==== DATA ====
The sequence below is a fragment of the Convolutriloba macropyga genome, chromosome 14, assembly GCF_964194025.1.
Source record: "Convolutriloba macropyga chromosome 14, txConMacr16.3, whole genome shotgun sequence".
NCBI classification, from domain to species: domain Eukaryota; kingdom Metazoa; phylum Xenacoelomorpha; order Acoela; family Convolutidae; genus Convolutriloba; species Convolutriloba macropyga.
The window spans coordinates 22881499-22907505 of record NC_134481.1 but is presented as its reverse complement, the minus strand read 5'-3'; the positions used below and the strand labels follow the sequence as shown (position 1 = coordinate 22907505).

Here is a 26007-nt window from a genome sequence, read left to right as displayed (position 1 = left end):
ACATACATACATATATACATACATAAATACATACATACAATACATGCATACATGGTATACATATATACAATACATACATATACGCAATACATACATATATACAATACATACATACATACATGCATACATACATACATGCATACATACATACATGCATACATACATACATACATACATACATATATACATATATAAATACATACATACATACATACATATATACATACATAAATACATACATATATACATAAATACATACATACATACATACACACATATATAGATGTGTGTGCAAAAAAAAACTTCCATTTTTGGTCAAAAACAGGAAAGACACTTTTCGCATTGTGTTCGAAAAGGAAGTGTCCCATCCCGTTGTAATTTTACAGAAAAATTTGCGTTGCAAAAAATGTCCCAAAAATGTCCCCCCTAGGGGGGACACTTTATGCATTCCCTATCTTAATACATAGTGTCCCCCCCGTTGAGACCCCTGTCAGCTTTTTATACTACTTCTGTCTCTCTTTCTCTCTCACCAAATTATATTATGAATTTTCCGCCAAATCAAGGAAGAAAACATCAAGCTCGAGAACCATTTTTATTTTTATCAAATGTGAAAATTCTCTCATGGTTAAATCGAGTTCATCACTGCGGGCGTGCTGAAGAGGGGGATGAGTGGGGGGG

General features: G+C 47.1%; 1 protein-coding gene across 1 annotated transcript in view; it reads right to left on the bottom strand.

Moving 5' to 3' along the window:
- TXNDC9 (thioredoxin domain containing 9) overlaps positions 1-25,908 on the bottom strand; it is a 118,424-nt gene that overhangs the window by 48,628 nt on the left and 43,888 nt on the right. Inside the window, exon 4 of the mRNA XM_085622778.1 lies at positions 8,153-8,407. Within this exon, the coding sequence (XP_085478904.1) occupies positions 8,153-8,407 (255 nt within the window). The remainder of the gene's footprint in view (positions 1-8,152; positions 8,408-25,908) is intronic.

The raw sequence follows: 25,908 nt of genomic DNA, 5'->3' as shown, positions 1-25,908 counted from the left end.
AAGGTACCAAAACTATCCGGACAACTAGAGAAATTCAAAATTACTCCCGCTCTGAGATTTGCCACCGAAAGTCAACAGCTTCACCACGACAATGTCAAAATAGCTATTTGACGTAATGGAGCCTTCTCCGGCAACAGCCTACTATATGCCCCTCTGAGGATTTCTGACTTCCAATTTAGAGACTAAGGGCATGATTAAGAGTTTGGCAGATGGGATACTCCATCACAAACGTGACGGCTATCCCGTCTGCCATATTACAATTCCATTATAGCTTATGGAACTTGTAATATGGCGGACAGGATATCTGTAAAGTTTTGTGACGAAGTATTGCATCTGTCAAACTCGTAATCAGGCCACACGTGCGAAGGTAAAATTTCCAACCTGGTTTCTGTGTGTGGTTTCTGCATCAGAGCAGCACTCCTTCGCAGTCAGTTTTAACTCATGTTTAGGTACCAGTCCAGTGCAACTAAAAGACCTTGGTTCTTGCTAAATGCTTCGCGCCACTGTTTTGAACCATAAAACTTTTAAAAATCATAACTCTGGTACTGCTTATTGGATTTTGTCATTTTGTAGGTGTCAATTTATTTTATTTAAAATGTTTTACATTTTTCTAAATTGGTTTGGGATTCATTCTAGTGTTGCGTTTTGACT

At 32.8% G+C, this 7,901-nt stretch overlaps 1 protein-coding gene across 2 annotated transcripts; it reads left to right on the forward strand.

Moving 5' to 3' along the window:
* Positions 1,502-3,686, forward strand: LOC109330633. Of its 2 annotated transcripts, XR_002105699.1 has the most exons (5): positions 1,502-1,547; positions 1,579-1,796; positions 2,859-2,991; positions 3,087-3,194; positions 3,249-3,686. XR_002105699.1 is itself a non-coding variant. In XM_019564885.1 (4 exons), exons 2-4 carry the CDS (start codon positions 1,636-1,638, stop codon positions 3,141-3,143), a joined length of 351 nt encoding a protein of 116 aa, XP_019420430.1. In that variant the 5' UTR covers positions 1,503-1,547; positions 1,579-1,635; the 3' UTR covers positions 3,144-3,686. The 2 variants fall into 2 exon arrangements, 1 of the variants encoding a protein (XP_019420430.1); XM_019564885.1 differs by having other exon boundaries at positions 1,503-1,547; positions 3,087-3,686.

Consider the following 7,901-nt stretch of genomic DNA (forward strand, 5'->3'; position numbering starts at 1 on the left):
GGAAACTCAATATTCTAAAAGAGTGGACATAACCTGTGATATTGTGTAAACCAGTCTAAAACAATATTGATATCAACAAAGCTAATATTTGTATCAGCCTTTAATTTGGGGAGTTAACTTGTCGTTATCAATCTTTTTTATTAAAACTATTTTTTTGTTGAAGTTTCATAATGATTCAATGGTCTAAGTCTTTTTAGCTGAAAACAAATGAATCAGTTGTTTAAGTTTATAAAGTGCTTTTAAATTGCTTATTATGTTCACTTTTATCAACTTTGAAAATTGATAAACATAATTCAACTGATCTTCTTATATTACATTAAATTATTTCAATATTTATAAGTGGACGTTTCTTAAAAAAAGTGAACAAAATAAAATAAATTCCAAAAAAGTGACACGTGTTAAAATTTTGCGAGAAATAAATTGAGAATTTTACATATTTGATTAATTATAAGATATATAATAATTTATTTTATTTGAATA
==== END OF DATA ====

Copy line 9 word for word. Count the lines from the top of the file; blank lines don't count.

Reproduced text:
- TXNDC9 (thioredoxin domain containing 9) overlaps positions 1-25,908 on the bottom strand; it is a 118,424-nt gene that overhangs the window by 48,628 nt on the left and 43,888 nt on the right. Inside the window, exon 4 of the mRNA XM_085622778.1 lies at positions 8,153-8,407. Within this exon, the coding sequence (XP_085478904.1) occupies positions 8,153-8,407 (255 nt within the window). The remainder of the gene's footprint in view (positions 1-8,152; positions 8,408-25,908) is intronic.